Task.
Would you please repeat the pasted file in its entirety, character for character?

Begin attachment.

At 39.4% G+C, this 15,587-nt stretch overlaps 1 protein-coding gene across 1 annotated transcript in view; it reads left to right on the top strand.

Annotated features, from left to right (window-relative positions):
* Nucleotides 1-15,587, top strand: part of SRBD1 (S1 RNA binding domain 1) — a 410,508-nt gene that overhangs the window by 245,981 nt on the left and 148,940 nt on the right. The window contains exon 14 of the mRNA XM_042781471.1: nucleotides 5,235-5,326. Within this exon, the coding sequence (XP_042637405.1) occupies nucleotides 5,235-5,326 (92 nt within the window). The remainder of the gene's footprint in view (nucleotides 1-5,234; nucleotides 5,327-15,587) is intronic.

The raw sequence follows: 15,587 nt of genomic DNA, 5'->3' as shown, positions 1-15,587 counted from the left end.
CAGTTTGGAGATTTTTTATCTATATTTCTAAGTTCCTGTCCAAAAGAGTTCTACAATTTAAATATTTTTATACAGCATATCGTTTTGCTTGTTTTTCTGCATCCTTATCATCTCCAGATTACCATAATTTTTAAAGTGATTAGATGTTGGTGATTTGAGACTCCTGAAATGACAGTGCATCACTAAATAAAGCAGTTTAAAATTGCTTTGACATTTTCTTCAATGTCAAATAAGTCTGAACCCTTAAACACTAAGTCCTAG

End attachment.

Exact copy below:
At 39.4% G+C, this 15,587-nt stretch overlaps 1 protein-coding gene across 1 annotated transcript in view; it reads left to right on the top strand.

Annotated features, from left to right (window-relative positions):
* Nucleotides 1-15,587, top strand: part of SRBD1 (S1 RNA binding domain 1) — a 410,508-nt gene that overhangs the window by 245,981 nt on the left and 148,940 nt on the right. The window contains exon 14 of the mRNA XM_042781471.1: nucleotides 5,235-5,326. Within this exon, the coding sequence (XP_042637405.1) occupies nucleotides 5,235-5,326 (92 nt within the window). The remainder of the gene's footprint in view (nucleotides 1-5,234; nucleotides 5,327-15,587) is intronic.

The raw sequence follows: 15,587 nt of genomic DNA, 5'->3' as shown, positions 1-15,587 counted from the left end.
CAGTTTGGAGATTTTTTATCTATATTTCTAAGTTCCTGTCCAAAAGAGTTCTACAATTTAAATATTTTTATACAGCATATCGTTTTGCTTGTTTTTCTGCATCCTTATCATCTCCAGATTACCATAATTTTTAAAGTGATTAGATGTTGGTGATTTGAGACTCCTGAAATGACAGTGCATCACTAAATAAAGCAGTTTAAAATTGCTTTGACATTTTCTTCAATGTCAAATAAGTCTGAACCCTTAAACACTAAGTCCTAG